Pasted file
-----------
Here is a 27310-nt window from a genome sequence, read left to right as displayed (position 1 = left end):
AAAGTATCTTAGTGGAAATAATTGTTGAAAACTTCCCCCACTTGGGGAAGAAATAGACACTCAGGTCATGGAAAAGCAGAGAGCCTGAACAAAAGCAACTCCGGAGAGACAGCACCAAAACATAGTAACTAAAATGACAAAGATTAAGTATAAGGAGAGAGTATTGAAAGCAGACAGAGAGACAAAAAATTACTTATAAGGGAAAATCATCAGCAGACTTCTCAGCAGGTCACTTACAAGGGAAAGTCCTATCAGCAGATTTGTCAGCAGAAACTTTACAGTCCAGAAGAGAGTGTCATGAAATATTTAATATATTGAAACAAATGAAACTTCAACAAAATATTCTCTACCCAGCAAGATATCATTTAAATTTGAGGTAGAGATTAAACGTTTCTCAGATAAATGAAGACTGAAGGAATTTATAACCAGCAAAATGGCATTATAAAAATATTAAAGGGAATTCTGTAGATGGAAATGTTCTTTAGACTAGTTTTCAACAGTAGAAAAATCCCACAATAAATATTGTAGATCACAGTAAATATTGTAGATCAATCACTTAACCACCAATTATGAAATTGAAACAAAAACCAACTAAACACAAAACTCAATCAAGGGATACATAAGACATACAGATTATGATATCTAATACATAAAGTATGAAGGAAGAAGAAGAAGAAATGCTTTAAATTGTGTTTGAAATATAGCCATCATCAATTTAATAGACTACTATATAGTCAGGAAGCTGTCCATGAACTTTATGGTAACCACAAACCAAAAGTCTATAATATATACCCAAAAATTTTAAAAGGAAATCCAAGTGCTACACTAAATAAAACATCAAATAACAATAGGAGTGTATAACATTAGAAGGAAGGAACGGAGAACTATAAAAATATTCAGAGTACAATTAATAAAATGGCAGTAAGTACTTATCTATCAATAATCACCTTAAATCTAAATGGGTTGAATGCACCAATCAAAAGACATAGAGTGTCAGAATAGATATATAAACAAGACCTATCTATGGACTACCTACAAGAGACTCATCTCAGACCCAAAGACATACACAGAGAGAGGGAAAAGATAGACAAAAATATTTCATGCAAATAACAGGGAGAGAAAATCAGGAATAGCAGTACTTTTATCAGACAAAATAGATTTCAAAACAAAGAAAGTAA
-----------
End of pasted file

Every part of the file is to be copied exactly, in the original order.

Here is a 27310-nt window from a genome sequence, read left to right as displayed (position 1 = left end):
AAAGTATCTTAGTGGAAATAATTGTTGAAAACTTCCCCCACTTGGGGAAGAAATAGACACTCAGGTCATGGAAAAGCAGAGAGCCTGAACAAAAGCAACTCCGGAGAGACAGCACCAAAACATAGTAACTAAAATGACAAAGATTAAGTATAAGGAGAGAGTATTGAAAGCAGACAGAGAGACAAAAAATTACTTATAAGGGAAAATCATCAGCAGACTTCTCAGCAGGTCACTTACAAGGGAAAGTCCTATCAGCAGATTTGTCAGCAGAAACTTTACAGTCCAGAAGAGAGTGTCATGAAATATTTAATATATTGAAACAAATGAAACTTCAACAAAATATTCTCTACCCAGCAAGATATCATTTAAATTTGAGGTAGAGATTAAACGTTTCTCAGATAAATGAAGACTGAAGGAATTTATAACCAGCAAAATGGCATTATAAAAATATTAAAGGGAATTCTGTAGATGGAAATGTTCTTTAGACTAGTTTTCAACAGTAGAAAAATCCCACAATAAATATTGTAGATCACAGTAAATATTGTAGATCAATCACTTAACCACCAATTATGAAATTGAAACAAAAACCAACTAAACACAAAACTCAATCAAGGGATACATAAGACATACAGATTATGATATCTAATACATAAAGTATGAAGGAAGAAGAAGAAGAAATGCTTTAAATTGTGTTTGAAATATAGCCATCATCAATTTAATAGACTACTATATAGTCAGGAAGCTGTCCATGAACTTTATGGTAACCACAAACCAAAAGTCTATAATATATACCCAAAAATTTTAAAAGGAAATCCAAGTGCTACACTAAATAAAACATCAAATAACAATAGGAGTGTATAACATTAGAAGGAAGGAACGGAGAACTATAAAAATATTCAGAGTACAATTAATAAAATGGCAGTAAGTACTTATCTATCAATAATCACCTTAAATCTAAATGGGTTGAATGCACCAATCAAAAGACATAGAGTGTCAGAATAGATATATAAACAAGACCTATCTATGGACTACCTACAAGAGACTCATCTCAGACCCAAAGACATACACAGAGAGAGGGAAAAGATAGACAAAAATATTTCATGCAAATAACAGGGAGAGAAAATCAGGAATAGCAGTACTTTTATCAGACAAAATAGATTTCAAAACAAAGAAAGTAA